Capital Gains Tax for Residential Properties – What You Need to Know
When you make a gain after disposing of an asset, you’ll be aware of the need to pay Capital Gains Tax (CGT). But do you know the full rules around CGT for residential property?
If you’re an individual selling your own property – rather than a business selling a property owned by the company – the rules for taxing this capital gain are different from those for other types of gain. The reporting and payment deadlines are shorter too.
And, to add to the complexity, it’s not just a normal residential property sale that can trigger the need to report on this gain.
Other scenarios where there’s a need to report the gain include:
Transferring the property into a limited company
Moving the property into a trust
Gifting the property to someone other than your legal spouse
Disposing of the property in any other way, apart from an exempt transfer between spouses.
Don’t worry, there is one scenario where you won’t get hit by CGT:
The disposal of your property will be free of CGT if it’s been your main residence throughout its period of ownership, and you’ve never rented the property out in whole, or in part. In that scenario, you can ignore capital gains tax.
In all other cases, you may have capital gains tax reporting and payment issues to consider. And this means there’s real value in understanding a little more detail around the CGT process.
How does CGT work for disposals of residential property?
Generally, most capital gains are reported as part of the annual self-assessment tax return filing. Any tax that’s due is then payable by the end of January following the tax year in which the gain is realised. But for gains on residential property, this needs to be reported within 60 days of completion (not exchange of contract unlike most CGT rules), and any capital gains tax due needs to be paid at the same time. NOTE: prior to 27 October 2021, this reporting deadline was 30 days, but from this date the time has now been extended to 60 days.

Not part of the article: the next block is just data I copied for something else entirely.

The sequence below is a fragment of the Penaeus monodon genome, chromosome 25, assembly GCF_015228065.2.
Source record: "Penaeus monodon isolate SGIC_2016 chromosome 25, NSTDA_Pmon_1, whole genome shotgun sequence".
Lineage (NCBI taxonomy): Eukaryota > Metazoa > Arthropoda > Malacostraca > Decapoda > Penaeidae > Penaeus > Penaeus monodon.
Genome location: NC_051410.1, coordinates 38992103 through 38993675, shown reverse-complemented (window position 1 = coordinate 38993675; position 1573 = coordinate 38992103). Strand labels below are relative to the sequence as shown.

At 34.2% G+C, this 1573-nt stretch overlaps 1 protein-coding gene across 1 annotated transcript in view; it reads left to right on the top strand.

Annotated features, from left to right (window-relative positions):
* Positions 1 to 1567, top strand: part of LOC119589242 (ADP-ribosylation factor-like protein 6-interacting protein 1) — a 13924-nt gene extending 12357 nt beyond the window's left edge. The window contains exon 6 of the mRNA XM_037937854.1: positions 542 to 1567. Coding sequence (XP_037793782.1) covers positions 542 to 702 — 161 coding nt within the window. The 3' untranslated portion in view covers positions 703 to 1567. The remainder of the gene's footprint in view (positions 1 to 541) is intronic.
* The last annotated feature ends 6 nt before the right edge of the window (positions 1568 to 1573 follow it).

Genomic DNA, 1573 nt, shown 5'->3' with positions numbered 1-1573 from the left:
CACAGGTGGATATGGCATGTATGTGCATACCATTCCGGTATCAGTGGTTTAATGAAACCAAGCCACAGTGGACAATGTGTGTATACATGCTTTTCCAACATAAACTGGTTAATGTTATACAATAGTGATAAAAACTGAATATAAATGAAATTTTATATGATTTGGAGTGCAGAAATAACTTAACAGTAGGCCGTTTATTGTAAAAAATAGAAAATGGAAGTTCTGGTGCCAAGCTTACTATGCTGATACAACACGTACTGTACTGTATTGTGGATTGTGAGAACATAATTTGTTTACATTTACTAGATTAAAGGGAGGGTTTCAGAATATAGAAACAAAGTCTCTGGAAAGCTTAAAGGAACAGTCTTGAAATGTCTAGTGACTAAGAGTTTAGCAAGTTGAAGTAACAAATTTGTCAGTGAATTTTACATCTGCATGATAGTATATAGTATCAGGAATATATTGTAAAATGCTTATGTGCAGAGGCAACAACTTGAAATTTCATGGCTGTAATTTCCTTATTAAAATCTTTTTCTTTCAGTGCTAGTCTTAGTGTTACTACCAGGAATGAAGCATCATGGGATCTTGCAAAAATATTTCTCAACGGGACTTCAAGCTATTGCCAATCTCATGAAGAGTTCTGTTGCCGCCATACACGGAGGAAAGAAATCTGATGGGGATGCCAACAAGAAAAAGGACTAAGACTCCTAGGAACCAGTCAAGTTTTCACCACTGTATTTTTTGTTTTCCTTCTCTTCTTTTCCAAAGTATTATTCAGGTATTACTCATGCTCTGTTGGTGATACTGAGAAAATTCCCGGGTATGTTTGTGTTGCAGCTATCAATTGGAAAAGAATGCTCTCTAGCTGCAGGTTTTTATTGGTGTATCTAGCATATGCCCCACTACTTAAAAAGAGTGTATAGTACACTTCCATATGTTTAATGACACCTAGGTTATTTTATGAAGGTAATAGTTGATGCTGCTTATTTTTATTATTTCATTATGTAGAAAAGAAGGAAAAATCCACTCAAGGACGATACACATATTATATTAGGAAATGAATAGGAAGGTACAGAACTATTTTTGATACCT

To report your gain, you need to create a ‘Capital Gains Tax on UK Property’ online account, if you don’t already have one. You’ll need to have a Government Gateway account to do this.
Disposals are only reportable through this system if there’s CGT to pay. So, you don’t need to report the disposal if gains are within the annual allowance, are offset by previous losses or where Principal Private Residence (PPR) relief applies in full. You may still need to report them on your annual self-assessment return, though.
The tax rate on residential property disposals is 18% for basic-rate taxpayers and 28% for any part of the taxable gain that falls above the basic threshold – currently £50,270.
To calculate which rate(s) to use, you should add the taxable gain to your other total taxable income for the year of disposal. This will usually mean making an estimate as the other sources of income will not normally be finalised when working out how much CGT is due.
The starting point to calculate the tax due is to work out the total gain, then how much of that total gain is taxable.
The total gain is Net Proceeds less Gross Costs. Net Proceeds is what the property sold for, less any associated costs such as estate agents fees, legal fees etc. Gross Cost is the original purchase price plus associated costs such as legal fees, stamp duty and any capital improvements made such as adding on a conservatory or extension.
NOTE: if the property was acquired before April 1982, the Gross Cost is the market value at 31st March 1982.